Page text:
A unique dance production Lankalakshmi by Rajashree Warrier
- Satish Suri
e-mail: satishism@yahoo.co.in

August 10, 2011

Lankalakshmi, a choreographic adaptation of the iconic play by CN Sreekantan Nair was presented by Rajashree Warrier under the aegis of the Indian Council of Cultural Relations in collaboration with the National Gallery of Museum and Art, Bangalore.

The play was presented as a thematic dance solo recital about the role play of Ravana. The mythic hero here is represented purely as a human Ravana, whose personal shortcomings lead to the destruction of his state. Rajashree’s Lankalakshmi brings to limelight, the varied traits of Ravana as a father, husband, brother, patriot, a devotee of Siva, a connoisseur of the arts. Her creativity manifests itself in the technique she employed in the narration and unfolding of events leading to the crumbling of Lanka. She delineated the common frailities of the human through the skilful use of navarasas. Love and lust, doubts and fears, anger and vengeance and the battle between good  and evil within every human mind lead to clashes and conflicts outside.
Rajashree’s interpretation of the play is in solo dance style in which one performer portrays all the characters. She essayed the several roles of Ravana, Hanuman, Rama, Sita, Lakshmana, Surpanaka and Vibhishana with consummate ease capturing the vivid emotive quality and aesthetics, including her costume which gave her a sense of grace and dignity. Her choreography   set forth to evolve a cultural language combining the elements of dance, theatre, text and music, interpreting and articulating an ancient theme in a unique technique of narration, unifying the divine, the demonic and human dimensions.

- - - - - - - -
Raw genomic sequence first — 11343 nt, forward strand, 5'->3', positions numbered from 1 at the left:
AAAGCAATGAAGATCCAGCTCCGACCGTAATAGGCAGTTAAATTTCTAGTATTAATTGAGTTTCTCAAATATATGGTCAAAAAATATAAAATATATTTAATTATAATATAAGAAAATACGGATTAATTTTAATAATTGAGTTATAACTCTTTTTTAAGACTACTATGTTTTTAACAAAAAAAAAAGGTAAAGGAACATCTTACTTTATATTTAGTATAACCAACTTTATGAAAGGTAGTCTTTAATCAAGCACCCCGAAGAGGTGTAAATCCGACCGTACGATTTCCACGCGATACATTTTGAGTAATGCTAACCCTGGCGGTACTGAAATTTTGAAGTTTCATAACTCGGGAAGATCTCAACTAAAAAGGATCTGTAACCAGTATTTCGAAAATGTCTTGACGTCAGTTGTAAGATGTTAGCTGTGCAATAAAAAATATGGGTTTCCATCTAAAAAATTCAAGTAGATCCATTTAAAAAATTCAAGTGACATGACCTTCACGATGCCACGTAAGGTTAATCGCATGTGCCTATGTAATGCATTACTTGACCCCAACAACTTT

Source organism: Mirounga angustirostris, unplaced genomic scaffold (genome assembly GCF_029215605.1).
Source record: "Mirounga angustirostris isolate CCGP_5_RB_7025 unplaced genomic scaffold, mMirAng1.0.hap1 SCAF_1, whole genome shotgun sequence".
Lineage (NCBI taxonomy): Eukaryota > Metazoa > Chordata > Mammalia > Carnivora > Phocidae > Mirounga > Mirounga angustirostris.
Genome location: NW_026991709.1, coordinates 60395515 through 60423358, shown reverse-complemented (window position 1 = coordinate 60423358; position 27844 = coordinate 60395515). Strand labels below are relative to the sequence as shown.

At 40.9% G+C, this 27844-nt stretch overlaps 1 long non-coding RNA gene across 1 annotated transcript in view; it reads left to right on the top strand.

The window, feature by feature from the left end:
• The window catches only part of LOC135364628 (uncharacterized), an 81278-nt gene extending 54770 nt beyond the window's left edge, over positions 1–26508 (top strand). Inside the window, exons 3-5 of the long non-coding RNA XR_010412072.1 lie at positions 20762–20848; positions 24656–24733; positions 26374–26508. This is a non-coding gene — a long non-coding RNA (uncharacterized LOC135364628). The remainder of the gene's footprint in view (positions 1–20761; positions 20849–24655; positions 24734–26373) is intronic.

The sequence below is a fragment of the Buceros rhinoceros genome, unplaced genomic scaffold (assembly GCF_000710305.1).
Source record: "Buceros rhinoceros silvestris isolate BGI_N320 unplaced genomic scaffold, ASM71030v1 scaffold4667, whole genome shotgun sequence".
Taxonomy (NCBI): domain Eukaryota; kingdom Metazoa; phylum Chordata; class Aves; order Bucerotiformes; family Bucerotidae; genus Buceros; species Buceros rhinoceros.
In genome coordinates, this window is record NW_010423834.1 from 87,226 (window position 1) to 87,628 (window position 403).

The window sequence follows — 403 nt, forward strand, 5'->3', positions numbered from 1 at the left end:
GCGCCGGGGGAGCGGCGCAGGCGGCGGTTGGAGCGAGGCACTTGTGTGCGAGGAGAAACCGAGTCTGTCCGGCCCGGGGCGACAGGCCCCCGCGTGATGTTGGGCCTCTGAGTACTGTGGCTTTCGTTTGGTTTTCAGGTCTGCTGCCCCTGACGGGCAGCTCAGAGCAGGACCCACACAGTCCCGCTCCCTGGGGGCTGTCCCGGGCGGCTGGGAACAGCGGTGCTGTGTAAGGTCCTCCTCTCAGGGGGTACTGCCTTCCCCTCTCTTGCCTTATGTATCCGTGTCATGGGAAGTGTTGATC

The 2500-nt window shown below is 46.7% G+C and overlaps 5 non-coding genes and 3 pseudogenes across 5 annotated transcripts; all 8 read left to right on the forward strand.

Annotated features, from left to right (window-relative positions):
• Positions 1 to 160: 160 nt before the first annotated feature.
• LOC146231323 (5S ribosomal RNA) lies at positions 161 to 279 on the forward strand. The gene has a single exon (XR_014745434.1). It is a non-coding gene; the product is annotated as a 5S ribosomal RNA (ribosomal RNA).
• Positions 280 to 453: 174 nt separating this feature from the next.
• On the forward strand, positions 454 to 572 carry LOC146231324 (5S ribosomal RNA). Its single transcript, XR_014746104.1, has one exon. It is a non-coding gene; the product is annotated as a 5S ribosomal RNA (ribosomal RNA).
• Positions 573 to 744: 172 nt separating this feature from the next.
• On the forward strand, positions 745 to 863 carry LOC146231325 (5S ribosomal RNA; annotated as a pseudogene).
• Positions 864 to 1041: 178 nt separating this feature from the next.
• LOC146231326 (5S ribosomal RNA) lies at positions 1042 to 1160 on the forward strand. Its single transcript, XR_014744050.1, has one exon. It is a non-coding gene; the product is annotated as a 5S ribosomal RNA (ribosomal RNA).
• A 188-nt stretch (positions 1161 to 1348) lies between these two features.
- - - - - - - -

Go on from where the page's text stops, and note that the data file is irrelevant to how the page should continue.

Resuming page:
The performance began with an invocation to Lord Ganesha – Bhaja Manasa Vighneswara.
With a swirl of the body, Rajashree entered the stage portraying the character of Hanuman, who enters Lanka to behold the splendour of Lanka and Ravana. As the narration unfolds, Rajashree brilliantly showcases her talents as she portrays each individual character, establishing a clear identity of each character through pure dance interludes and vibrant dramatic scenes like Surpanaka’s plight, Sita’s abduction, the turmoil of Ravana as he dreads his doom, the death of Kumbhakarna, Ravana’s confrontation with his own brother in the battle field, Mandodari consoling Ravana, the lament of Ravana over the killing of Indrajith, Ravana’s devotion to Siva as he performs pooja, his predicament over the death of Mandodari and Ravana’s  journey to the battlefield. Skillful use of abhinaya by the artiste added elegance and eloquence to the performance. The narration ends after the fierce battle between Rama and Ravana, with Rama   and Sita all set to return to Ayodhya.

Excellent support was provided by the musicians Reju Narayanan (vocal), Nilambur Suresh (nattuvagam), Srikanth Tripunithara (mridangam), Thirunallar Ajith (violin) and V Soundarajan (veena) who enriched the performance with soulful music in spite of sound glitches.